Hamilton would not have it any other way, as he explained in a recent interview in Boston: “I like to be funny, but Albin is the star of the show. I could go over-the-top at times, but it’s my job not to do that. So sometimes, I’m kind of the cardboard cutout that people often presume I might be.” And with a co-star and onstage wife as talented as Seiber, support is all that is necessary.

Many of you may have been lucky to have seen Tony-nominated Seiber on Broadway as Galahad in Spamalot or as the delishiously evil Lord Farquaad in Shrek The Musical and are aware of the talent he brings from Broadway. He is absolutely fantastic in this character-endearing, neurotic and loveable incarnation - and that boy can sing! His comedic timing and physicality is spot-on and it is a pleasure to watch him in this role.

As Zaza, Seiber’s rendition of Herman’s “I Am What I Am” brought tears to many by sentiment, and goosebumps to some, from his powerful tenor voice. For years this song has been an anthem of individuality and tolerance for the gay movement; very fitting and relevant. In this show it is Seiber’s world and everyone else is happy to live in it.

Other standout performances include Jeigh Madjus as the butler/maid, Jacob, whose antics and downright silliness add to the household; the selfish only child Jean-Michel is competently portrayed by Michael Lowney; his fiancé is played by Allison Blair McDowell and her right wing uptight parents are brought to life by Bernard Burak Sheredy and Cathy Newman. Newman and Sheredy also portray shop owners M. and Mme. Renaud. Restaurateur and fame monster Jacqueline is cleverly played by Gay Marshall and the ensemble is rounded off by Dale Hensley, Suellen Estey, Katie Donohue, Wilson Bridges, Danny Vaccaro, and Todd Thurston.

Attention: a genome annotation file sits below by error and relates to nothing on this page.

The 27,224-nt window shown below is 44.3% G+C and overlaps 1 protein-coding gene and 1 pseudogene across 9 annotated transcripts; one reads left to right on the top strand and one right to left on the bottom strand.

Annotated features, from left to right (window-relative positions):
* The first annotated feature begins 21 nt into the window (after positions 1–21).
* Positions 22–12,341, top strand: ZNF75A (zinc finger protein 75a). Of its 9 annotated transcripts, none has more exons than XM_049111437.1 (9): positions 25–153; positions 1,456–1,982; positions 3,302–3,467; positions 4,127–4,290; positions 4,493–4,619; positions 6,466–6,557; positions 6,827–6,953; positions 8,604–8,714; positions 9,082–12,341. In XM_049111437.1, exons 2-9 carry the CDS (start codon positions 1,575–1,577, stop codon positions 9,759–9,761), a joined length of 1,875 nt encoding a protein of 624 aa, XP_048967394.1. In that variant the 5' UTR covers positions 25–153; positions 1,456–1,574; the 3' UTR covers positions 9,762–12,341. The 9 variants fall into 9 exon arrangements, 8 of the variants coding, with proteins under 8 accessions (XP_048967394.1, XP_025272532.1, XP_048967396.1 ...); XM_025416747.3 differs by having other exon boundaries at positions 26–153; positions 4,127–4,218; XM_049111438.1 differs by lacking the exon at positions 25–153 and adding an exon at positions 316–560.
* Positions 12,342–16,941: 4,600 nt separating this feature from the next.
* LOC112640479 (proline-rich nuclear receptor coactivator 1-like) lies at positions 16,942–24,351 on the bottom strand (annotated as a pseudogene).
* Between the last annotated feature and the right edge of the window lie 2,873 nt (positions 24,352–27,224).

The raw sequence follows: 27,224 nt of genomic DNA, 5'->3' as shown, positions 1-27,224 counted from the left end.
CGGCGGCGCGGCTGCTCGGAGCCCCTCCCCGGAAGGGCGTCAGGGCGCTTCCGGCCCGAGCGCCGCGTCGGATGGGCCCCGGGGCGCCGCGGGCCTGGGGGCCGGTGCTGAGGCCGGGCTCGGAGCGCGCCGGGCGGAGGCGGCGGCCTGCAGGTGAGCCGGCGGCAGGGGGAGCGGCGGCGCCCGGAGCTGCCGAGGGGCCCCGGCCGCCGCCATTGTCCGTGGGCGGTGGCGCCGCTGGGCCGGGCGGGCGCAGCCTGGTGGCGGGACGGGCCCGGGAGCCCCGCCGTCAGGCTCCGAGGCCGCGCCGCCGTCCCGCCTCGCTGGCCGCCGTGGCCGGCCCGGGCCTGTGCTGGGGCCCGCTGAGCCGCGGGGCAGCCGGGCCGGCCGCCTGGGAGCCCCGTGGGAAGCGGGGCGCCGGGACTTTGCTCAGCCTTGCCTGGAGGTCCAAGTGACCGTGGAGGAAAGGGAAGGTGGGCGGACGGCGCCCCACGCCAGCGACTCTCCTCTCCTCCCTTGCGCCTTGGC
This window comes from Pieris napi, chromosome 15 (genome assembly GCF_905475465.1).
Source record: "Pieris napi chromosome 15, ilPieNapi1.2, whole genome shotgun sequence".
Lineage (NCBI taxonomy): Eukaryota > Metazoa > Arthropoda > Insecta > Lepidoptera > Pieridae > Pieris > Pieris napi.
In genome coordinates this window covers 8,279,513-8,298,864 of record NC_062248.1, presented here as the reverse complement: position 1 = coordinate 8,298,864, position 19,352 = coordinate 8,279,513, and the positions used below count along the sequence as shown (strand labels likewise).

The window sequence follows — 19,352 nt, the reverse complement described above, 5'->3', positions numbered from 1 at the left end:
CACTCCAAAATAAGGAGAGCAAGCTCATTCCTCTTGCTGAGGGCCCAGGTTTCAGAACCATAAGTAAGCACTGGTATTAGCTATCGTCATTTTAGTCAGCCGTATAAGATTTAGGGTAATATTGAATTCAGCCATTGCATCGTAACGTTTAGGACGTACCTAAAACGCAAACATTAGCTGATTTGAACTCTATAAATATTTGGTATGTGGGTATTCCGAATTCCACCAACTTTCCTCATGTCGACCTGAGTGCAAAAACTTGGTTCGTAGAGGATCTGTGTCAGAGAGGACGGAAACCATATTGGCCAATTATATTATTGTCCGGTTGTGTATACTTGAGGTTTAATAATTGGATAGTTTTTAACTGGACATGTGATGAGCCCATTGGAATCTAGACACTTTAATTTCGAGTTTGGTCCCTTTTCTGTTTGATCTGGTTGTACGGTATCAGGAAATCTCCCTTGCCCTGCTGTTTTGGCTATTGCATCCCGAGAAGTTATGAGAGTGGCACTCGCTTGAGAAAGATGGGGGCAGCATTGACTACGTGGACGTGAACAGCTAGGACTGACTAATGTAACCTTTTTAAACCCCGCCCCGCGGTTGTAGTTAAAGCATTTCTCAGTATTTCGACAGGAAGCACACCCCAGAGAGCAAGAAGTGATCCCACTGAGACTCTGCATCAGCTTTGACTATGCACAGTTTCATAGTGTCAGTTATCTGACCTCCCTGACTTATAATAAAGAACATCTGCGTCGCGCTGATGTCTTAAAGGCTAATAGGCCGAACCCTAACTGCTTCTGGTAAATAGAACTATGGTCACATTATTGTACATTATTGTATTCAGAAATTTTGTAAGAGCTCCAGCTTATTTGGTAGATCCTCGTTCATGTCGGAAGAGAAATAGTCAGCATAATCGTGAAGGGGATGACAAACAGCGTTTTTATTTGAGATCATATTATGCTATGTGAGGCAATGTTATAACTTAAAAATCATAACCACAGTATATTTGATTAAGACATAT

And we must hear it for the boys! The ensemble of men dressed in drag is simply amazing; athletic, limber, over-the-top dancers who will wow you with acrobatics and attitude. They are known as Les Cagelles and are made up of Assistant Dance Captain Matt Anctil as Angelique, Logan Keslar as Bitelle, Donald C. Shorter, Jr. as Chantal, Mark Roland as Hanna, Terry Lavell as Mercedes, and Trevor Downey as Phaedra. Choreographed with fabulous flare, these guys deliver astonishing performances in heels and a lot of glamour. Kudos to Page and Dance Captain Christophe Caballero. I can imagine there are quite a few ice packs in the wings for these talented dancers, as some of their moves simply look painful!

The orchestra pit is covered to set a cabaret in the first few rows of the hall, with musicians on an upper level stage on both sides of the set, as if they were the house band at the nightclub of La Cage. If you are lucky enough to sit at a table, you will get a great view and some interaction with the cast.

Try to arrive early to catch the opening act - a statuesque drag queen named Lili Whiteass, played by Todd Lattimore. She gets the crowd going and really sets the tone of this fun and endearing piece of theater. Orange County Republicans might get a bit offended, but as this show reminds us, we are all family here, so it would be best to open your mind and let the message and fun of La Cage Aux Folles entertain you. You’ll go home amused and grateful with no regrets.